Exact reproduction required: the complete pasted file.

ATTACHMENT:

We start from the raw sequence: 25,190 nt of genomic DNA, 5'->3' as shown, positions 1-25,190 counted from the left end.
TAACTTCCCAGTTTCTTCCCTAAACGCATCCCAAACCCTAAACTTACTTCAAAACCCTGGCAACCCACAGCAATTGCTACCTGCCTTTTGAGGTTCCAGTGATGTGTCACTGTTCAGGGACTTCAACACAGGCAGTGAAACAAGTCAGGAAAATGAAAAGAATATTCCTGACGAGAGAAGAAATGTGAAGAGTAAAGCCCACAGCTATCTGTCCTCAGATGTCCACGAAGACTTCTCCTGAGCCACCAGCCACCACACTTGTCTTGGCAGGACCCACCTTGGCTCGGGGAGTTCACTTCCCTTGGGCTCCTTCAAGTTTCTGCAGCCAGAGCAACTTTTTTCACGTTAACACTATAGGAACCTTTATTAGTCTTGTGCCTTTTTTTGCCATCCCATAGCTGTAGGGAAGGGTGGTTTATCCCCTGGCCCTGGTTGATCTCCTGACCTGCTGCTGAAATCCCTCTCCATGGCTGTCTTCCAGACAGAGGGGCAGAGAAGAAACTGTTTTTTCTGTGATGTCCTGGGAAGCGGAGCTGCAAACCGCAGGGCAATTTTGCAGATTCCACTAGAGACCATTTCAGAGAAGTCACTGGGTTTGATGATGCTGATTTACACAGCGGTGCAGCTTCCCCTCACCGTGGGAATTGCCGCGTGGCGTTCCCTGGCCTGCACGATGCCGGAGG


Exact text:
We start from the raw sequence: 25,190 nt of genomic DNA, 5'->3' as shown, positions 1-25,190 counted from the left end.
TAACTTCCCAGTTTCTTCCCTAAACGCATCCCAAACCCTAAACTTACTTCAAAACCCTGGCAACCCACAGCAATTGCTACCTGCCTTTTGAGGTTCCAGTGATGTGTCACTGTTCAGGGACTTCAACACAGGCAGTGAAACAAGTCAGGAAAATGAAAAGAATATTCCTGACGAGAGAAGAAATGTGAAGAGTAAAGCCCACAGCTATCTGTCCTCAGATGTCCACGAAGACTTCTCCTGAGCCACCAGCCACCACACTTGTCTTGGCAGGACCCACCTTGGCTCGGGGAGTTCACTTCCCTTGGGCTCCTTCAAGTTTCTGCAGCCAGAGCAACTTTTTTCACGTTAACACTATAGGAACCTTTATTAGTCTTGTGCCTTTTTTTGCCATCCCATAGCTGTAGGGAAGGGTGGTTTATCCCCTGGCCCTGGTTGATCTCCTGACCTGCTGCTGAAATCCCTCTCCATGGCTGTCTTCCAGACAGAGGGGCAGAGAAGAAACTGTTTTTTCTGTGATGTCCTGGGAAGCGGAGCTGCAAACCGCAGGGCAATTTTGCAGATTCCACTAGAGACCATTTCAGAGAAGTCACTGGGTTTGATGATGCTGATTTACACAGCGGTGCAGCTTCCCCTCACCGTGGGAATTGCCGCGTGGCGTTCCCTGGCCTGCACGATGCCGGAGG